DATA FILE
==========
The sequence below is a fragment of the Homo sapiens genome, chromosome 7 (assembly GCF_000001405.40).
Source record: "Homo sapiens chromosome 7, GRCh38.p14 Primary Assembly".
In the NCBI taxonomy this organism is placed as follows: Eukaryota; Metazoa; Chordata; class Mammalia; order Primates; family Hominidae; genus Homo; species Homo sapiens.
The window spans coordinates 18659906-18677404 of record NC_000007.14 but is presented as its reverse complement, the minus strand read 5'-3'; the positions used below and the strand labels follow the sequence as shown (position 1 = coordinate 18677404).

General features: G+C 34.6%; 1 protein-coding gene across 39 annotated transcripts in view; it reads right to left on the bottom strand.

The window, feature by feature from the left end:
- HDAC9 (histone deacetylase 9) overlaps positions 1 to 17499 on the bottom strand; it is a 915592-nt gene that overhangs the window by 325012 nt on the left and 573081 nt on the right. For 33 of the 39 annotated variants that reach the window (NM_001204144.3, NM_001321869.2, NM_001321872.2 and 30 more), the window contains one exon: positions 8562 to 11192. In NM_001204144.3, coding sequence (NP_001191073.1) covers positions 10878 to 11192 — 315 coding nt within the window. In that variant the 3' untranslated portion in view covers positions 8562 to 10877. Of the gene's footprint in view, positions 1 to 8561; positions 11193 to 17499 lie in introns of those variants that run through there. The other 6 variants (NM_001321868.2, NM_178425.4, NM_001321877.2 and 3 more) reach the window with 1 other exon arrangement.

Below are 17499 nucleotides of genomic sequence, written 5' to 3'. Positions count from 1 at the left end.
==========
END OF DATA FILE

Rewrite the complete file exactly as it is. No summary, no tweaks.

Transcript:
The sequence below is a fragment of the Homo sapiens genome, chromosome 7 (assembly GCF_000001405.40).
Source record: "Homo sapiens chromosome 7, GRCh38.p14 Primary Assembly".
In the NCBI taxonomy this organism is placed as follows: Eukaryota; Metazoa; Chordata; class Mammalia; order Primates; family Hominidae; genus Homo; species Homo sapiens.
The window spans coordinates 18659906-18677404 of record NC_000007.14 but is presented as its reverse complement, the minus strand read 5'-3'; the positions used below and the strand labels follow the sequence as shown (position 1 = coordinate 18677404).

General features: G+C 34.6%; 1 protein-coding gene across 39 annotated transcripts in view; it reads right to left on the bottom strand.

The window, feature by feature from the left end:
- HDAC9 (histone deacetylase 9) overlaps positions 1 to 17499 on the bottom strand; it is a 915592-nt gene that overhangs the window by 325012 nt on the left and 573081 nt on the right. For 33 of the 39 annotated variants that reach the window (NM_001204144.3, NM_001321869.2, NM_001321872.2 and 30 more), the window contains one exon: positions 8562 to 11192. In NM_001204144.3, coding sequence (NP_001191073.1) covers positions 10878 to 11192 — 315 coding nt within the window. In that variant the 3' untranslated portion in view covers positions 8562 to 10877. Of the gene's footprint in view, positions 1 to 8561; positions 11193 to 17499 lie in introns of those variants that run through there. The other 6 variants (NM_001321868.2, NM_178425.4, NM_001321877.2 and 3 more) reach the window with 1 other exon arrangement.

Below are 17499 nucleotides of genomic sequence, written 5' to 3'. Positions count from 1 at the left end.